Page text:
Patrick Lencioni, the noted American business author, speaker and coach, in his book, “The Five Temptations of a CEO: a Leadership Fable”, covered five temptations and how they lead CEOs to fail. To these, I would add a sixth.
In these difficult times, especially, they are lessons we can all be reminded of, along with how we should avoid these temptations and continue to lead successfully.
Temptation #1 – choosing status over results. Essentially, when the CEO is more interested in ensuring their reputation than the performance for which they’re appointed. As Lencioni points out, CEOs should be driven by their desire to achieve, rather than by their ego and simply being “a CEO.” It is often found in CEOs who surround themselves with “Yes-men” who feed their ego, and spend less time working on the business, with fairly predictable results. The company’s results should be the most important measure of your personal success.
Temptation #2 – choosing popularity over accountability. Generally a sign of weak leadership, and sometimes of the feeling of “it being lonely at the top,” CEOs here want to be popular with their team, rather than holding them accountable for their work and their commitments. Here, clarity of communication is key – by being clear on what people are expected to do, how they will be measured, and what the consequences of not meeting the expectations are, a CEO can ensure the results expected. Look to gain the long-term respect of your team, rather than their affection.
Temptation #3 – choosing certainty over action / clarity. This is the old “analysis paralysis” problem where the CEO is so concerned with ensuring all their decisions are correct, they try to ensure they have all the possible information before making one. Without taking action, being clear on what you’re trying to achieve, you can’t hold people accountable when results are not what is expected. It’s always better to move forward, then change direction as things evolve, than not to move at all.
Temptation #4 – choosing harmony over conflict. This builds on the previous two temptations and is where the CEO tries to avoid any form of conflict. Paradoxically, it often leads to poor decisions as you don’t canvas all ideas in case they lead to conflict. Furthermore, when you do make a decision it’s not always taken seriously as you don’t generally put pressure on people. Recognise that unpopular decisions are sometimes necessary for the health of the business, and do so with empathy, explaining your reasons.
Temptation #5 – choosing invulnerability over trust. Some CEOs fear that they will lose credibility if they allow ideas to be challenged. It’s really about trusting people and so having them trust you. If you are focused on the results, rather than your own ego, you will invite others to challenge your ideas, to give frank and open input. This will lead to better decision-making and results, and so to your team trusting you more.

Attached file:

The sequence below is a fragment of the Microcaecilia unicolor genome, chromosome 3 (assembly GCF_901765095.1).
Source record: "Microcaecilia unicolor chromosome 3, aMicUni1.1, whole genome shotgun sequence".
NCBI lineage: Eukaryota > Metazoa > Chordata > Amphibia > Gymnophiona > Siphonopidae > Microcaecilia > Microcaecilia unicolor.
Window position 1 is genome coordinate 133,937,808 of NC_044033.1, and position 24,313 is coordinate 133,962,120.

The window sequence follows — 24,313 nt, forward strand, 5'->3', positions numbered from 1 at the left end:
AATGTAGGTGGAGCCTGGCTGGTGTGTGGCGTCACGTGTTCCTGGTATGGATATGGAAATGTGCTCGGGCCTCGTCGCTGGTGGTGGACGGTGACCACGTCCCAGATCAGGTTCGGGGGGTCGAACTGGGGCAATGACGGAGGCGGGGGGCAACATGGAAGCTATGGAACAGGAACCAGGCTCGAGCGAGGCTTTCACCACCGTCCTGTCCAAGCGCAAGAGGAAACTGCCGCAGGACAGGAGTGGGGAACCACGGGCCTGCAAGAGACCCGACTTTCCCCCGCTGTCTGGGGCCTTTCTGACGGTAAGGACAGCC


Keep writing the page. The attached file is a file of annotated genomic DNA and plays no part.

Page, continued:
Temptation #6 – choosing to remain over taking time out. This often ties back to a combination of the previous temptations, where CEOs feel they can never take time out of the business but need to be present all the time. Holidays are vital – they not only allow time to relax and recharge but bring a necessary distance to the business and often clarify your thinking. This is why you often come up with new ideas when out of the office and in a different environment – perhaps taking a shower or going for a run.
Taking a long break – at least 2 unbroken weeks, and preferably more – will really allow you to look at things with fresh eyes, will reduce your stress levels and will show your team you trust them to keep things going when you’re not there. Be sure your team know they can contact you, but ONLY in the event of a real emergency. After all, one of your responsibilities as CEO is succession planning, and giving people a chance to step up when you’re out of the way allows you to measure this.
Successful leaders put the business first, hold their team accountable, ensure action to keep moving ahead, even when this is sometimes unpopular, while inviting the team to challenge their assumptions and ideas, and take time out of the business to refresh themselves.
#BusinessFitness #Leadership #Excellence #Motivation #Temptations #Coach
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